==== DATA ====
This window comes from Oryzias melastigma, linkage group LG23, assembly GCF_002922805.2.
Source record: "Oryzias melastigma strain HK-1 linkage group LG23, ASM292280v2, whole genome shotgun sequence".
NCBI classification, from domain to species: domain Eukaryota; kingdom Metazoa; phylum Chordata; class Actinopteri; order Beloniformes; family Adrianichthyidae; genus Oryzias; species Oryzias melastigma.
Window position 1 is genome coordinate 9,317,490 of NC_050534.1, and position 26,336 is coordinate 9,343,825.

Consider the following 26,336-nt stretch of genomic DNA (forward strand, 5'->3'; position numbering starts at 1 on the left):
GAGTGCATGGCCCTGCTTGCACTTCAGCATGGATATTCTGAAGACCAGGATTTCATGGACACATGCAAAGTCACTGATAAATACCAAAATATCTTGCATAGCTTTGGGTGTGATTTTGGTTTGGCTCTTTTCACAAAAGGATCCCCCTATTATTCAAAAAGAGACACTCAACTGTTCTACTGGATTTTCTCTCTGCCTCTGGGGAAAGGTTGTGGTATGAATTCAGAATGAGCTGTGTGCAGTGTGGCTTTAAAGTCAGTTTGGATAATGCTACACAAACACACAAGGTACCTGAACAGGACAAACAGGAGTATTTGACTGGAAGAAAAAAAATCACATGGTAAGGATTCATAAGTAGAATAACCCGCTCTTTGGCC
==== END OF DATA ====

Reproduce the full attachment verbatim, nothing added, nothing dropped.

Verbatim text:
This window comes from Oryzias melastigma, linkage group LG23, assembly GCF_002922805.2.
Source record: "Oryzias melastigma strain HK-1 linkage group LG23, ASM292280v2, whole genome shotgun sequence".
NCBI classification, from domain to species: domain Eukaryota; kingdom Metazoa; phylum Chordata; class Actinopteri; order Beloniformes; family Adrianichthyidae; genus Oryzias; species Oryzias melastigma.
Window position 1 is genome coordinate 9,317,490 of NC_050534.1, and position 26,336 is coordinate 9,343,825.

Consider the following 26,336-nt stretch of genomic DNA (forward strand, 5'->3'; position numbering starts at 1 on the left):
GAGTGCATGGCCCTGCTTGCACTTCAGCATGGATATTCTGAAGACCAGGATTTCATGGACACATGCAAAGTCACTGATAAATACCAAAATATCTTGCATAGCTTTGGGTGTGATTTTGGTTTGGCTCTTTTCACAAAAGGATCCCCCTATTATTCAAAAAGAGACACTCAACTGTTCTACTGGATTTTCTCTCTGCCTCTGGGGAAAGGTTGTGGTATGAATTCAGAATGAGCTGTGTGCAGTGTGGCTTTAAAGTCAGTTTGGATAATGCTACACAAACACACAAGGTACCTGAACAGGACAAACAGGAGTATTTGACTGGAAGAAAAAAAATCACATGGTAAGGATTCATAAGTAGAATAACCCGCTCTTTGGCC